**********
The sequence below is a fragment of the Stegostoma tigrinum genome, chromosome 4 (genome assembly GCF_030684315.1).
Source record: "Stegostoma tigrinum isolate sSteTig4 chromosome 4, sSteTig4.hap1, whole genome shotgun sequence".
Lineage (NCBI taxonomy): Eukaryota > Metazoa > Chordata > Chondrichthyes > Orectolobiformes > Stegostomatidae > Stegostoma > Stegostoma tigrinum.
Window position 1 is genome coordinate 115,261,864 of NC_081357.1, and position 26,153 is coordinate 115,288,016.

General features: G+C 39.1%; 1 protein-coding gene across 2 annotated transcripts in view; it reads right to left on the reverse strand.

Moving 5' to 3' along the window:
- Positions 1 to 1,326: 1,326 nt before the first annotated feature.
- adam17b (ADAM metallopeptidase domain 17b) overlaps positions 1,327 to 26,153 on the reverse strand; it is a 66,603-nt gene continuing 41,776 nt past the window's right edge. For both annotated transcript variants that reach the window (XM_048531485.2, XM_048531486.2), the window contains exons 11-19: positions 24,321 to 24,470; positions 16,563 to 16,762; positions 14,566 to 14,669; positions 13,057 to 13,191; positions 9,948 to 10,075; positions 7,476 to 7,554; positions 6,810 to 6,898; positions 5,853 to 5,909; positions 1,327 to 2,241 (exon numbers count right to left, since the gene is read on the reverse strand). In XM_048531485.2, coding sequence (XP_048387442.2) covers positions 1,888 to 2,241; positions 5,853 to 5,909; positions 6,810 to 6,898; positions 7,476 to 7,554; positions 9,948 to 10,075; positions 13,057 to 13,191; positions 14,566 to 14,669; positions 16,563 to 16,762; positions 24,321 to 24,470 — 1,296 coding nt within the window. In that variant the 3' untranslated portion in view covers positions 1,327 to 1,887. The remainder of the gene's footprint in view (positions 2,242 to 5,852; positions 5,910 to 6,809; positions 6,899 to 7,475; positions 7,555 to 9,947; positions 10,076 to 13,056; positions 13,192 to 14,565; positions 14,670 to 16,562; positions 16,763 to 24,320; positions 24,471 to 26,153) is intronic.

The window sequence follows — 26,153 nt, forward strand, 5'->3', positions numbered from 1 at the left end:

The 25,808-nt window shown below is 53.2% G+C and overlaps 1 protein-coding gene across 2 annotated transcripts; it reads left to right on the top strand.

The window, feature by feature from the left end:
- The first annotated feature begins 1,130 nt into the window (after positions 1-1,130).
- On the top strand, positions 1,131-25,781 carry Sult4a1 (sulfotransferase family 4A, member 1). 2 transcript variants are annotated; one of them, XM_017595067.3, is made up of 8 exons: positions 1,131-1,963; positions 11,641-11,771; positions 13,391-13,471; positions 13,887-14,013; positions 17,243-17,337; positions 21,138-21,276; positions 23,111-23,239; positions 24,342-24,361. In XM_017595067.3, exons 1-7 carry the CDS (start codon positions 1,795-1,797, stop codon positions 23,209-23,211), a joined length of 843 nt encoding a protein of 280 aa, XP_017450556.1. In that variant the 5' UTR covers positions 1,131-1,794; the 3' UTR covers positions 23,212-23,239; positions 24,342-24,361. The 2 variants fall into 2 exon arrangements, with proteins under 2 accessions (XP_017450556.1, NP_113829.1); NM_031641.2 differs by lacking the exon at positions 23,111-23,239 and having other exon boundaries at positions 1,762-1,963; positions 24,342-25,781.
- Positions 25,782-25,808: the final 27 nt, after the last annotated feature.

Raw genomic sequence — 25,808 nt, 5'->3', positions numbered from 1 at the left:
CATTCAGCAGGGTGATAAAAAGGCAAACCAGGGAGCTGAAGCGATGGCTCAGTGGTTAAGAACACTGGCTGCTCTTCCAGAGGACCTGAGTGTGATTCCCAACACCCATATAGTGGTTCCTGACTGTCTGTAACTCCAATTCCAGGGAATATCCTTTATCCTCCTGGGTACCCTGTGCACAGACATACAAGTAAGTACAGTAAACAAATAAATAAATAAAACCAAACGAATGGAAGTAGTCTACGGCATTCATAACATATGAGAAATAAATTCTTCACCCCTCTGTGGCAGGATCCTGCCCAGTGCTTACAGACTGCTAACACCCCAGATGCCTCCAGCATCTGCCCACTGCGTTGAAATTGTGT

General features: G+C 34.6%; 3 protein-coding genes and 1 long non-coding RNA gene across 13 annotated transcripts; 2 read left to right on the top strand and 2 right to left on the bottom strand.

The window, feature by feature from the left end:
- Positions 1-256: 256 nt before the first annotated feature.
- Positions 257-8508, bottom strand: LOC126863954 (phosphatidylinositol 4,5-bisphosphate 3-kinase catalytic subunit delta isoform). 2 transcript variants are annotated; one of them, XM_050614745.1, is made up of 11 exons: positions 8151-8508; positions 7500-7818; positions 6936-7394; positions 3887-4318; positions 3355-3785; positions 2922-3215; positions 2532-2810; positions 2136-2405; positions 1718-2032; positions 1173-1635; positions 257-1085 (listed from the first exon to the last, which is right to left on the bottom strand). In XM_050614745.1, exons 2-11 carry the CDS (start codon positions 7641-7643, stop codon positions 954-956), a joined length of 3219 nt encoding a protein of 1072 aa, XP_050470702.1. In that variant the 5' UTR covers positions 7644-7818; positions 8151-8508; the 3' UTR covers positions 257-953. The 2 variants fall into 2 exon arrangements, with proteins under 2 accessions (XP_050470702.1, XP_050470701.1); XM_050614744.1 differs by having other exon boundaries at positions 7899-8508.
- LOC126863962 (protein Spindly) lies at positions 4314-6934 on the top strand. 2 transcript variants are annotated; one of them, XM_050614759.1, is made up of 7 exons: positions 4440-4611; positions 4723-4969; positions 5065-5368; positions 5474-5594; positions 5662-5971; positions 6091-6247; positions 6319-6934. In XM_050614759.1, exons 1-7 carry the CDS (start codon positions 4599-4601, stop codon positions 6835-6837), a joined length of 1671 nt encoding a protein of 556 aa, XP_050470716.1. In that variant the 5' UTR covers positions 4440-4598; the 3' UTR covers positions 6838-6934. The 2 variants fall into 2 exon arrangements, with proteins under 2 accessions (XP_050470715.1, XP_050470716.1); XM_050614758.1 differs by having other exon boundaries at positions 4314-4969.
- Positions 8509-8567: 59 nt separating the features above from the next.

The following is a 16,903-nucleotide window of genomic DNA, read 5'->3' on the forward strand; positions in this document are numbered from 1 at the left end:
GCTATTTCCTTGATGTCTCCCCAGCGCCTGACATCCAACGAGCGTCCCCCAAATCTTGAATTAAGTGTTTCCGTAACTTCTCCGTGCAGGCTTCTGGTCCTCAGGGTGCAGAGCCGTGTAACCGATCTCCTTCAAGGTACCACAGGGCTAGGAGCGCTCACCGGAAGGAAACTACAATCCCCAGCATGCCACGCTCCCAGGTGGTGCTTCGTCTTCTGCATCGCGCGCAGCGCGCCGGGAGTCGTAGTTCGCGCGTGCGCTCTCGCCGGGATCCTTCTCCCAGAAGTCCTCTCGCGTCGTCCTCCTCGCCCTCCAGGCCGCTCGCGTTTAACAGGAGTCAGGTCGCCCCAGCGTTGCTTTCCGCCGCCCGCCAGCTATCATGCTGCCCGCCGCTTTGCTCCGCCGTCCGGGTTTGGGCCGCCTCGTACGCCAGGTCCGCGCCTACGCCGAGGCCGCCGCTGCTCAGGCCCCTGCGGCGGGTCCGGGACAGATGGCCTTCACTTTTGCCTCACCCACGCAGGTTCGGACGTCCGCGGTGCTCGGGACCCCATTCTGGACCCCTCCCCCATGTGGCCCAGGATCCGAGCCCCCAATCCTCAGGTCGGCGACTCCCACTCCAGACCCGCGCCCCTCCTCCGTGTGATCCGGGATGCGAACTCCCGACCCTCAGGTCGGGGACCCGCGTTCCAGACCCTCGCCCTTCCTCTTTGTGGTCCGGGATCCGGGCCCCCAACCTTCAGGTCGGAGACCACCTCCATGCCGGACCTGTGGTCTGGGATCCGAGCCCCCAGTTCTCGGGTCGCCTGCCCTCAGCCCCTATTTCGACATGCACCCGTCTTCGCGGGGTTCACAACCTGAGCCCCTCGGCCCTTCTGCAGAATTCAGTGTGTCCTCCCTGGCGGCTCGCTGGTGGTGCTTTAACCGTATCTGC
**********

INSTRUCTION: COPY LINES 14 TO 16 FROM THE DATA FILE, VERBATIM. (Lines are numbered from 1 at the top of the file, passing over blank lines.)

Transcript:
- Positions 25,782-25,808: the final 27 nt, after the last annotated feature.

Raw genomic sequence — 25,808 nt, 5'->3', positions numbered from 1 at the left:
CATTCAGCAGGGTGATAAAAAGGCAAACCAGGGAGCTGAAGCGATGGCTCAGTGGTTAAGAACACTGGCTGCTCTTCCAGAGGACCTGAGTGTGATTCCCAACACCCATATAGTGGTTCCTGACTGTCTGTAACTCCAATTCCAGGGAATATCCTTTATCCTCCTGGGTACCCTGTGCACAGACATACAAGTAAGTACAGTAAACAAATAAATAAATAAAACCAAACGAATGGAAGTAGTCTACGGCATTCATAACATATGAGAAATAAATTCTTCACCCCTCTGTGGCAGGATCCTGCCCAGTGCTTACAGACTGCTAACACCCCAGATGCCTCCAGCATCTGCCCACTGCGTTGAAATTGTGT